1.1 Universities-ours and others
Spell out "University of Saskatchewan" in first reference.
Use "USask" or "the university" (lower case) in subsequent references.
USask and U of S are often used interchangeably in different contexts and settings. We are only using USask (typically uppercase U and S) as our abbreviation for the University of Saskatchewan. This practice is intended to create consistency in our messaging, strengthen brand awareness and reputation, as well as own USask as a unique identifier to this university, instead of U of S, which is used elsewhere by other institutions.
Refer to other institutions using full names.
- University of Western Ontario
- Simon Fraser University
To list a number of institutions, use the Universities of British Columbia, Alberta and Toronto but McGill University, Simon Fraser University and Dalhousie University.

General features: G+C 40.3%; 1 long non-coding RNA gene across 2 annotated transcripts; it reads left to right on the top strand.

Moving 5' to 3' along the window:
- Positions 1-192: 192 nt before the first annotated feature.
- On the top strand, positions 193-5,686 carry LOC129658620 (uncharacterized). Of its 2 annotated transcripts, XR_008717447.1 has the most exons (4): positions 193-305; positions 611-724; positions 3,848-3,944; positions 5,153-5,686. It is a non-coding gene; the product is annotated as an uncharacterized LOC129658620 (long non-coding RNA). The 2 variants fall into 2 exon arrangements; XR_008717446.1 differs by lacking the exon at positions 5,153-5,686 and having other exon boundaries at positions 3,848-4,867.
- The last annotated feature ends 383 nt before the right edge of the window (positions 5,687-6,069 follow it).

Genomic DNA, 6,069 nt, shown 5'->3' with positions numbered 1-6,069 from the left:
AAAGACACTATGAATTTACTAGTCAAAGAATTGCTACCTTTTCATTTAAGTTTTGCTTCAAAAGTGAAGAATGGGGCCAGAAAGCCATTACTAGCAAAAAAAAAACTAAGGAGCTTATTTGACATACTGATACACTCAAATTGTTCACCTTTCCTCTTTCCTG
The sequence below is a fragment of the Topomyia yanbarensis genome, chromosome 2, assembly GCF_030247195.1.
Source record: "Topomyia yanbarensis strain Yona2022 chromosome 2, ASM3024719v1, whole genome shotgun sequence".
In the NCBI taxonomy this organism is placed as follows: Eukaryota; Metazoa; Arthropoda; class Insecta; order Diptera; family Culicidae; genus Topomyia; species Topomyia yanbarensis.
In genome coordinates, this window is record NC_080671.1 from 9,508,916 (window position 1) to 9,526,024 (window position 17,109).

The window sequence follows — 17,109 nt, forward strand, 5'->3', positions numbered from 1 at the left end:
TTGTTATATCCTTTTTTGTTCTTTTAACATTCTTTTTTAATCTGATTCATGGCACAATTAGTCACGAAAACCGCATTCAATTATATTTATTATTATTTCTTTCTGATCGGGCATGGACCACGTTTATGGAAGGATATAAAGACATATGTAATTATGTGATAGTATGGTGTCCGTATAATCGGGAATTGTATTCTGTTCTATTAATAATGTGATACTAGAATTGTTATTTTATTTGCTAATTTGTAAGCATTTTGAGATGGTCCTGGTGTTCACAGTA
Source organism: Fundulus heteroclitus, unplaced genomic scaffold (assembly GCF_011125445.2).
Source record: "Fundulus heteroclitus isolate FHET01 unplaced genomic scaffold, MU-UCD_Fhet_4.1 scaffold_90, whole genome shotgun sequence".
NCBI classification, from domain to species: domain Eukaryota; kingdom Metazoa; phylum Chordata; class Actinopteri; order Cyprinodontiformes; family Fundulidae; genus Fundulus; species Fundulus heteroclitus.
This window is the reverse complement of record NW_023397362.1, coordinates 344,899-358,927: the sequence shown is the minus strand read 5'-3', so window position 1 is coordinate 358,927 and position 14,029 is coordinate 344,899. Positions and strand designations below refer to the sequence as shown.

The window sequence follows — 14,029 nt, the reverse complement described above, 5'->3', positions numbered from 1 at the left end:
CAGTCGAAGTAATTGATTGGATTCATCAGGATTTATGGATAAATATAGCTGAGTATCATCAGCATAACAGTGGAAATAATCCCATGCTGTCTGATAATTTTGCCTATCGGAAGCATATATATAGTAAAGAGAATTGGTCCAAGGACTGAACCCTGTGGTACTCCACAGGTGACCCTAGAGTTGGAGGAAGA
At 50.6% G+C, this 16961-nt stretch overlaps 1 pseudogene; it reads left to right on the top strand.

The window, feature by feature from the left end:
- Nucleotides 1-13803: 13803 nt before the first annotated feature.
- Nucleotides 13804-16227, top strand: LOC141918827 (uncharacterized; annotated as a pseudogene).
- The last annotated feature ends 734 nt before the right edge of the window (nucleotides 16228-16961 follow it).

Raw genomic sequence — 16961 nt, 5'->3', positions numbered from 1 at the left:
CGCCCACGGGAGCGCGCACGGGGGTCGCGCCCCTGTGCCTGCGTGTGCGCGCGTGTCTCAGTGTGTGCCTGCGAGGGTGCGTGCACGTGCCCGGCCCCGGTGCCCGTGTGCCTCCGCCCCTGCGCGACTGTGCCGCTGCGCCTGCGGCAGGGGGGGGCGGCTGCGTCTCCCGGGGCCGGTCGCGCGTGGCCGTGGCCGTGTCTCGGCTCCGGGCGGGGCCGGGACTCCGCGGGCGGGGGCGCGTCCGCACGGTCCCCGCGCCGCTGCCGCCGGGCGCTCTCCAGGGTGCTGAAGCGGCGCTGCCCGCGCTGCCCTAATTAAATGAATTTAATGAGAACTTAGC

Some Canadian universities are incorporated with "The" as part of their official title; one example is The University of British Columbia. Please refer to the website of the Association of Universities and Colleges of Canada (AUCC) for the authoritative list of official university names.
1.2 USask entities
Use full names in first reference with acronyms or initializations in brackets, then only the acronym or initialization with no periods in subsequent references.
- Western College of Veterinary Medicine (WCVM), then WCVM
- Centre for Continuing and Distance Education (CCDE), then CCDE
- Systematic Program Review (SPR), then SPR
- Exception: Do not abbreviate Edwards School of Business to ESD; use Edwards or Edwards School instead.
1.3 Other acronyms and initializations
Use upper case with no periods for acronyms and initializations.
- NASA, CBC, TNT, NATO, RCMP
In title abbreviations that appear in upper case only, use no periods.
- VP, CEO
Use periods in title abbreviations that appear in mixed upper and lower case.
- Dr., Prof., Mr., Mrs., Ms.
When abbreviating personal names, use periods and a space between initials.
- P. D. James, J. R. Ewing
Use Dr. for doctoral degree holders awarded by USask and other institutions.
- Dr. Jane Doe (Ph.D.), Dr. John Smith (M.D.)
1.5 Federal, provincial and territorial